However, I've kinda noticed something. Sometimes, while I do emerge feeling a bit "relieved", I also sometimes don't necessarily feel any more energetic. In fact, I get on the bike and I feel a bit sluggish and it takes a bit to get the legs firing again. Is there some sort of hormonal response to taking at number two so close the start of a race that might keep a rider from being number one at the end of the race? Increased serotonin, perhaps?


Scott Saifer replies:

I don't have an answer for you. Just wanted to say that yes, this is one of the most bizarre questions I've come across. Whether or not the effect you noticed is real, I would not suggest holding back for fear of triggering the effect, if you know what I mean.

Cleat position for sprinters

I'm quite interested in Steve Hogg's cleat position exercise, in particular with respect to sprinting. I do a lot of bike fits myself and I use some of Steve's ideas for fitting recreational riders and general endurance racer with some success, but even after buying and watching 'Sitting Pretty' (Steve's bike fit philosophy DVD) I'm still unsure as to what his position re foot/pedal axle location would be for a sprinter.

Most of what's been written suggests that moving the foot forward may benefit endurance riding but what is its effect on peak power for sprinting for both track and road sprinting events?

Steve, any ideas or do you have any empirical data to suggest an 'ideal' foot/axle relationship for a sprinter? Conventional wisdom says ball of the foot over or even slightly behind the axle for peak power outputs, but conventional wisdom has a habit of being found to be self-perpetuating myths in the bike biz (KOPS - Knee Over Pedal Spindle etc).


Steve Hogg replies:

My apologies for the confusion. Here are the links (one and two) to my general recommendations for cleat positioning (midfoot cleat position aside). For road sprinters, I would stick with those. For track sprinters, halve the distance suggested in those posts for the placement of the centre of the first mtp joint in front of the pedal axle.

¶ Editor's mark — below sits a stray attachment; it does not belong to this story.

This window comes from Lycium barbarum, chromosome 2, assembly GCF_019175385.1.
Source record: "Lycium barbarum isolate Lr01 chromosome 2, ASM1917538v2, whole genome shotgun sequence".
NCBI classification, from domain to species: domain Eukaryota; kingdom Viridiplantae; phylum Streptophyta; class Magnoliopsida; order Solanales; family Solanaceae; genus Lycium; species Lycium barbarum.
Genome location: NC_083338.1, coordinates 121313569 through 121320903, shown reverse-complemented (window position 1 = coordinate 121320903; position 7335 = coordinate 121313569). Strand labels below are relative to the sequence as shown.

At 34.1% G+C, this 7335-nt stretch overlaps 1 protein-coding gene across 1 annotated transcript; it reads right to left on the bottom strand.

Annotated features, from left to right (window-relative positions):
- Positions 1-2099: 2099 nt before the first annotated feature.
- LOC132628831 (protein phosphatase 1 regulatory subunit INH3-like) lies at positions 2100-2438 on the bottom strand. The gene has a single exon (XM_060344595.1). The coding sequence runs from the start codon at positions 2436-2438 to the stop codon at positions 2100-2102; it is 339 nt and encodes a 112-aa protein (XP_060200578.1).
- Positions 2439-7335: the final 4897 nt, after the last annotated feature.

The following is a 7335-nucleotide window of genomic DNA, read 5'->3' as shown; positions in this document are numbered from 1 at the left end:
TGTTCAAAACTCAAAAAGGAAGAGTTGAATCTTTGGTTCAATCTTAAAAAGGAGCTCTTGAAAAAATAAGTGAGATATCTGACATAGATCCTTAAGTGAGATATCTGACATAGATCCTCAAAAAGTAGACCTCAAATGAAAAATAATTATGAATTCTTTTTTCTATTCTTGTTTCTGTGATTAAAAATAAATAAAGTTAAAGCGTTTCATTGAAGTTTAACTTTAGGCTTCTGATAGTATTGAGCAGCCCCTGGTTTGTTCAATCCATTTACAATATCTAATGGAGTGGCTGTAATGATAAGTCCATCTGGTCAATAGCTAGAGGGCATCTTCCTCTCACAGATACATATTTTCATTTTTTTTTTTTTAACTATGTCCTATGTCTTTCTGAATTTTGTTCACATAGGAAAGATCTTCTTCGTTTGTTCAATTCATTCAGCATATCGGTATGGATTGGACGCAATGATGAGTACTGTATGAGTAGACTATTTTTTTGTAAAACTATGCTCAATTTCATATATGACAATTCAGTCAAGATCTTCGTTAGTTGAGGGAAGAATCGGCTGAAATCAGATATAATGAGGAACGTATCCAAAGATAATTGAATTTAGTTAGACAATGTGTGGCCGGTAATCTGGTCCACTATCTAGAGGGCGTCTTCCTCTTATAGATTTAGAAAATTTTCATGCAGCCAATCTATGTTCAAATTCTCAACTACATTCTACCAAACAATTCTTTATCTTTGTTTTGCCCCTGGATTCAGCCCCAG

Wrist/finger problems

I am a new cyclist, training for the PanMass Challenge in August, 2007 ( Last weekend, I rode 40 miles and this weekend I rode 50 miles, but when I got home, my wrists hurt. But more importantly, I had very little strength or dexterity in my fingers. I could barely hold a fork and knife while I was eating, let alone cut meat. I have tried to concentrate on changing hand positions frequently during riding and also to dangle and shake my arm and wrists several times.

I am new to cycling, and am still nervous on my bike, so I know I may be gripping the handlebars too tight - but I'm trying to relax and concentrate on loosening my grip. The PMC is a 112-mile ride, and at this point I am concerned I won't be able to finish - my wrists/hand strength won't hold out.

I am a 59 year-old female. My bike is a road bike (Specialized Sequoia). My handlebars are the classic road bike style.


Steve Hogg replies:

Your problem may be caused by exactly the reasons you state. Other common reasons are: seat too far forward causing a weight transfer forward that has to be supported by the arms and/or handlebars that are too low. Only you can tell whether it is your nervousness or if you are bearing too much weight. Set your bike up on an indoor trainer and while pushing a reasonably hard gear, take your hands off the bars suddenly. If you can't support yourself without hands at least briefly, I suspect that your position on the bike could use some work.

Carrie Cheadle adds:

Practice releasing that death grip while you ride. During your ride try this mantra out "Relax my hands, relax my face, breathe." The small act of relaxing your hands and face can help send a message to the rest of your body to relax as well.